Category Mistakes

Category mistakes by Dijkstra, Hoare, and others

Plato, Aristotle, and Programming

Here's a chapter in the making on two very different philosophical positions and computer programming. I engage with Linnebo and Shapiro in connection with classical logical and potential infinity. 

Discussions will be held at a Lille workshop in June 2022. A revised chapter will appear in the book What is a computer program? New perspectives, edited by PROGRAMme (i.e., by Liesbeth De Mol, Tomas Petricek, and the rest of the PROGRAMme community).

Lecture 3: "Turing's 1948 Bridge: from Logical to Practical Machinery"

Dated: 

28 January 2021

Many Turing scholars share a dualistic outlook on science and technology, distinguishing between non-causal (abstract) objects and causal objects. This outlook stands in stark contrast with Turing's monistic thinking and his answer to what a Turing machine meant to him in 1948. ......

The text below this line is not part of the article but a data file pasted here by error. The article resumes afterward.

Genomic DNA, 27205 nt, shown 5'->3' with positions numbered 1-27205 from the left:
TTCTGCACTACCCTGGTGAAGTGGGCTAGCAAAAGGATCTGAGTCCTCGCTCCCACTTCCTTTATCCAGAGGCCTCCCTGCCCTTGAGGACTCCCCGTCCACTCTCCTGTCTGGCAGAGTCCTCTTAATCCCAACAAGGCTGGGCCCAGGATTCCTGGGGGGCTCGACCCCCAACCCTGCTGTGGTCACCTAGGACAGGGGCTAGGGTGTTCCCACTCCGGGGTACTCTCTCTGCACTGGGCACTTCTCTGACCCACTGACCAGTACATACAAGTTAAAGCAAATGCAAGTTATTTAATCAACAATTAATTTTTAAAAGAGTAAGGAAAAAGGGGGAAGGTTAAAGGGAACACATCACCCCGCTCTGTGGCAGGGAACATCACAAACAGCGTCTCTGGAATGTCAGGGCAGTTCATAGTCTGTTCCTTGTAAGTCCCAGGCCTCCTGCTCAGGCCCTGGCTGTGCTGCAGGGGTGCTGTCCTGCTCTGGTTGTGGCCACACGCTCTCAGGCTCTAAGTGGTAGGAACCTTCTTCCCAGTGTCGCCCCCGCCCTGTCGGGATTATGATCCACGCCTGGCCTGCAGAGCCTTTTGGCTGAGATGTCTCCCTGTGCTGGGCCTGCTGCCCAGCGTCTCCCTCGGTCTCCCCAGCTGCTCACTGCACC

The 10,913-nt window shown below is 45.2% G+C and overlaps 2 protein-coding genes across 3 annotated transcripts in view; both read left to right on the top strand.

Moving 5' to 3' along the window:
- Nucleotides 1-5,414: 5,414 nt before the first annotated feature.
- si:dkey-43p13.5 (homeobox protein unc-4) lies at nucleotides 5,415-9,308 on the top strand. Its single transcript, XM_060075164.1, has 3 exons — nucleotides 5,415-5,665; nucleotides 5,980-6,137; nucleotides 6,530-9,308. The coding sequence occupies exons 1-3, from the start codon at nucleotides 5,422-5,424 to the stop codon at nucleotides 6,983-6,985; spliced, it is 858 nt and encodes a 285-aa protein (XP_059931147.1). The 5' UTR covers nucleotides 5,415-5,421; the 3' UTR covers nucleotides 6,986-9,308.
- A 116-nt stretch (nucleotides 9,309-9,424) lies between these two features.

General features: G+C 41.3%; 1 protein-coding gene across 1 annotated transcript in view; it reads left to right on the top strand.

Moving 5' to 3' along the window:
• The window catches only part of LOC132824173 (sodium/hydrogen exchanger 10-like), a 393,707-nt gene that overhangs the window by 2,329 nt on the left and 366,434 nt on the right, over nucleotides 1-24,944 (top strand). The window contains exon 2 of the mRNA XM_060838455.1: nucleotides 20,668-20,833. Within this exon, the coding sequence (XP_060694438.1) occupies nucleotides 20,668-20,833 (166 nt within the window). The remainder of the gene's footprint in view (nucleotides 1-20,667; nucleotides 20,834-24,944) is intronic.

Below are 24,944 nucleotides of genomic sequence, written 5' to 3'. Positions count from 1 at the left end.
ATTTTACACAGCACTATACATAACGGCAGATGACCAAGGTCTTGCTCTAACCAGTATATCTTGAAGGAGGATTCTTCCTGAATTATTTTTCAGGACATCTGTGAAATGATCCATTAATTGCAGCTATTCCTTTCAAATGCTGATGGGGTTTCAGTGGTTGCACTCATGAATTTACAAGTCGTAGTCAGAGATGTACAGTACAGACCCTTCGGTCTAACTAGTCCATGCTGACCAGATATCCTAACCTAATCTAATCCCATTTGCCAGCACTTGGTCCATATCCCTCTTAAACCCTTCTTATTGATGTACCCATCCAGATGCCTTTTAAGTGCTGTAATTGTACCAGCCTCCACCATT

... forthcoming ... in 2022 ...

[Last update: 22 November 2021]

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Chapter 1 of Turing Tales

The first chapter of my 2016 book Turing Tales is made available here. I explain my methodological stance on the history of computer science, and introduce the topic of "conflations," which I believe is key to understanding the history of science and technology.

Hopcroft and Ullman

Dated: 

24 October 2017

Is the history of computer science solely a history of progress? I don't think so. Judge for yourself by reading the present post in which I scrutinize the famous textbooks of John E. Hopcroft and Jeffrey D. Ullman.

Quotes from 1969 and 2007

I start by comparing the following two quotes. The first quote comes from Hopcroft & Ullman, 1969:

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